When you tweet an image, Twitter offers you the ability to add a description to that image. The description works via VoiceOver or other screen-reader technology to let anyone with low or no vision understand what's in the image even if they can't see it well or at all.
It's terrific for accessibility. All you have to do is turn it on and type it out.
Note: Image descriptions only work for images. Animated GIFs are treated like videos so you can't currently add descriptions to them.
How to turn on image descriptions for Twitter
Sadly, image descriptions aren't enabled by default on Twitter. You have to turn them on first. You can do it either on the web or in the app. Both are similar. Here's how it works in the app:
- Launch Twitter.
- Swipe to expose the sidebar.
- Tap on Settings and Privacy.
- Tap on Accessibility.
- Switch on Compose Image Descriptions.
Once you've enabled them, adding image descriptions is easy.
How to add image descriptions in Twitter
You can add image descriptions for any and all pictures you post to Twitter. It's especially useful — and important — for images that don't benefit from any context or clarity already in the tweet itself.
- Tap the Compose button to start a new Tweet.
- Tap the Image button to pick an image.
- Tap Add a description at the bottom left of the image.
- Type in your description.
- Tap Apply.
Whatever description you add will be what any low or no vision users will hear via VoiceOver or other screen reader technology.
Accessibility for everyone
It's so cold even the #Pokemon are hitting the cocoa. (Also: Twitter image descriptions for #a11y are rad.) pic.twitter.com/7dLnvf80YhIt's so cold even the #Pokemon are hitting the cocoa. (Also: Twitter image descriptions for #a11y are rad.) pic.twitter.com/7dLnvf80Yh— Rene Ritchie (@reneritchie) January 6, 2018January 6, 2018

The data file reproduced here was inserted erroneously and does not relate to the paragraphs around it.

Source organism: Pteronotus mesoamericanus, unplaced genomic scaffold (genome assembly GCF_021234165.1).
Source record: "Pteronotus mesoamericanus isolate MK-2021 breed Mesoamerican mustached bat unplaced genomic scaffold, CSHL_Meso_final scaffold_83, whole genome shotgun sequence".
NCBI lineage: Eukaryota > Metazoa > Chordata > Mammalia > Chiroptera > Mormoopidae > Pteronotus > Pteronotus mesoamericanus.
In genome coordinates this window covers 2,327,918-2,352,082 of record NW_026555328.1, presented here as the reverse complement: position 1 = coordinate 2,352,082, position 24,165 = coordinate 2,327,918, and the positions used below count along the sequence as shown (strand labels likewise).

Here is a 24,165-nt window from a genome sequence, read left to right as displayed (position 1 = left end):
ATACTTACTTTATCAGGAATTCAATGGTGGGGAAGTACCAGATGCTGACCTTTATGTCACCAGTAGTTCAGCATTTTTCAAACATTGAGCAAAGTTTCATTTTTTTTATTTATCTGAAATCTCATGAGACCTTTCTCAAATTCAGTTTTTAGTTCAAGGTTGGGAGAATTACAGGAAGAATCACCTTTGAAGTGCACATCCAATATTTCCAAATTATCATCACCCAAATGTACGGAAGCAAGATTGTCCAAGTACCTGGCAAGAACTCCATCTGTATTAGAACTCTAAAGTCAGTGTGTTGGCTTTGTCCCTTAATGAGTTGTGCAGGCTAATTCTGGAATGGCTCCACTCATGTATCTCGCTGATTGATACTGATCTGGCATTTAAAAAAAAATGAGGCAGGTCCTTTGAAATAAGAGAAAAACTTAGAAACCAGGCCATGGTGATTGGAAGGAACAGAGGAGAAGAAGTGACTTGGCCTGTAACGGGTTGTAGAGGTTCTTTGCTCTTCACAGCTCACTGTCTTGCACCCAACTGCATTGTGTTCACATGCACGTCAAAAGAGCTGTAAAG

Adding descriptions to images might seem like a hassle but it's an important way to make your images accessible to everyone. Even if you don't have low or no vision yourself, it'll benefit your followers, their followers, and — since we all get older and sometimes suffer occasional injury — ourselves as well.
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Rene Ritchie is one of the most respected Apple analysts in the business, reaching a combined audience of over 40 million readers a month. His YouTube channel, Vector, has over 90 thousand subscribers and 14 million views and his podcasts, including Debug, have been downloaded over 20 million times. He also regularly co-hosts MacBreak Weekly for the TWiT network and co-hosted CES Live! and Talk Mobile. Based in Montreal, Rene is a former director of product marketing, web developer, and graphic designer. He's authored several books and appeared on numerous television and radio segments to discuss Apple and the technology industry. When not working, he likes to cook, grapple, and spend time with his friends and family.